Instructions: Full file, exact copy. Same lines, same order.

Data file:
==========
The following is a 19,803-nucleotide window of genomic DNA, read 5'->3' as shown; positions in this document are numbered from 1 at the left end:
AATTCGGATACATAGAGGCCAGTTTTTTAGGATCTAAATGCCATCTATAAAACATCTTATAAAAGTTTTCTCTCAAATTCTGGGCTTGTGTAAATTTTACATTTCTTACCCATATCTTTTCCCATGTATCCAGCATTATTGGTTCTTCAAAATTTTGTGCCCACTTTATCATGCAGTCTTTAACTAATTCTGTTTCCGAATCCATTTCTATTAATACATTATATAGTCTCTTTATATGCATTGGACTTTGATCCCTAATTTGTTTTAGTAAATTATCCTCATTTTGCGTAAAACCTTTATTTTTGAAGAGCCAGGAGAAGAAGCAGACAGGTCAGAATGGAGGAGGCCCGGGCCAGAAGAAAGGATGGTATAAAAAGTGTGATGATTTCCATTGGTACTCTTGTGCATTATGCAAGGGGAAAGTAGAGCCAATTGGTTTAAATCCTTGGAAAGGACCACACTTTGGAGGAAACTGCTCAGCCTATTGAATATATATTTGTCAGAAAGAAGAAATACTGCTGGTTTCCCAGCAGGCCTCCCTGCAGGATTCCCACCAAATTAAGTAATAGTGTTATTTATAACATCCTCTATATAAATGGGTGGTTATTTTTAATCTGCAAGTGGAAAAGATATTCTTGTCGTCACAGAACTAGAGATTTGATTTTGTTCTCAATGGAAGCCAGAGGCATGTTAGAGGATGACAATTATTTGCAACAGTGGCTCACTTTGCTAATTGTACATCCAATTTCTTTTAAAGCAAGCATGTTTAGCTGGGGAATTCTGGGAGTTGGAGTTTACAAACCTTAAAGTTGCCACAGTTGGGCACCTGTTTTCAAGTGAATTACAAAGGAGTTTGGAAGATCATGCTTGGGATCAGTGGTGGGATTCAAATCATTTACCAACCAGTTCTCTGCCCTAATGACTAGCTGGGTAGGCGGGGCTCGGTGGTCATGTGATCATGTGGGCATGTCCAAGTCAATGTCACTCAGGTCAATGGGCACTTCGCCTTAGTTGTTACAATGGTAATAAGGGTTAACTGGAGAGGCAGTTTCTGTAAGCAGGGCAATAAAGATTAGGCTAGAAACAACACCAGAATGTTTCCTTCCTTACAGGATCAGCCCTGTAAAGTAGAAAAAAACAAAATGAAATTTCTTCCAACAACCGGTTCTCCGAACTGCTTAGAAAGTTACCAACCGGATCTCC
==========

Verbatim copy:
The following is a 19,803-nucleotide window of genomic DNA, read 5'->3' as shown; positions in this document are numbered from 1 at the left end:
AATTCGGATACATAGAGGCCAGTTTTTTAGGATCTAAATGCCATCTATAAAACATCTTATAAAAGTTTTCTCTCAAATTCTGGGCTTGTGTAAATTTTACATTTCTTACCCATATCTTTTCCCATGTATCCAGCATTATTGGTTCTTCAAAATTTTGTGCCCACTTTATCATGCAGTCTTTAACTAATTCTGTTTCCGAATCCATTTCTATTAATACATTATATAGTCTCTTTATATGCATTGGACTTTGATCCCTAATTTGTTTTAGTAAATTATCCTCATTTTGCGTAAAACCTTTATTTTTGAAGAGCCAGGAGAAGAAGCAGACAGGTCAGAATGGAGGAGGCCCGGGCCAGAAGAAAGGATGGTATAAAAAGTGTGATGATTTCCATTGGTACTCTTGTGCATTATGCAAGGGGAAAGTAGAGCCAATTGGTTTAAATCCTTGGAAAGGACCACACTTTGGAGGAAACTGCTCAGCCTATTGAATATATATTTGTCAGAAAGAAGAAATACTGCTGGTTTCCCAGCAGGCCTCCCTGCAGGATTCCCACCAAATTAAGTAATAGTGTTATTTATAACATCCTCTATATAAATGGGTGGTTATTTTTAATCTGCAAGTGGAAAAGATATTCTTGTCGTCACAGAACTAGAGATTTGATTTTGTTCTCAATGGAAGCCAGAGGCATGTTAGAGGATGACAATTATTTGCAACAGTGGCTCACTTTGCTAATTGTACATCCAATTTCTTTTAAAGCAAGCATGTTTAGCTGGGGAATTCTGGGAGTTGGAGTTTACAAACCTTAAAGTTGCCACAGTTGGGCACCTGTTTTCAAGTGAATTACAAAGGAGTTTGGAAGATCATGCTTGGGATCAGTGGTGGGATTCAAATCATTTACCAACCAGTTCTCTGCCCTAATGACTAGCTGGGTAGGCGGGGCTCGGTGGTCATGTGATCATGTGGGCATGTCCAAGTCAATGTCACTCAGGTCAATGGGCACTTCGCCTTAGTTGTTACAATGGTAATAAGGGTTAACTGGAGAGGCAGTTTCTGTAAGCAGGGCAATAAAGATTAGGCTAGAAACAACACCAGAATGTTTCCTTCCTTACAGGATCAGCCCTGTAAAGTAGAAAAAAACAAAATGAAATTTCTTCCAACAACCGGTTCTCCGAACTGCTTAGAAAGTTACCAACCGGATCTCC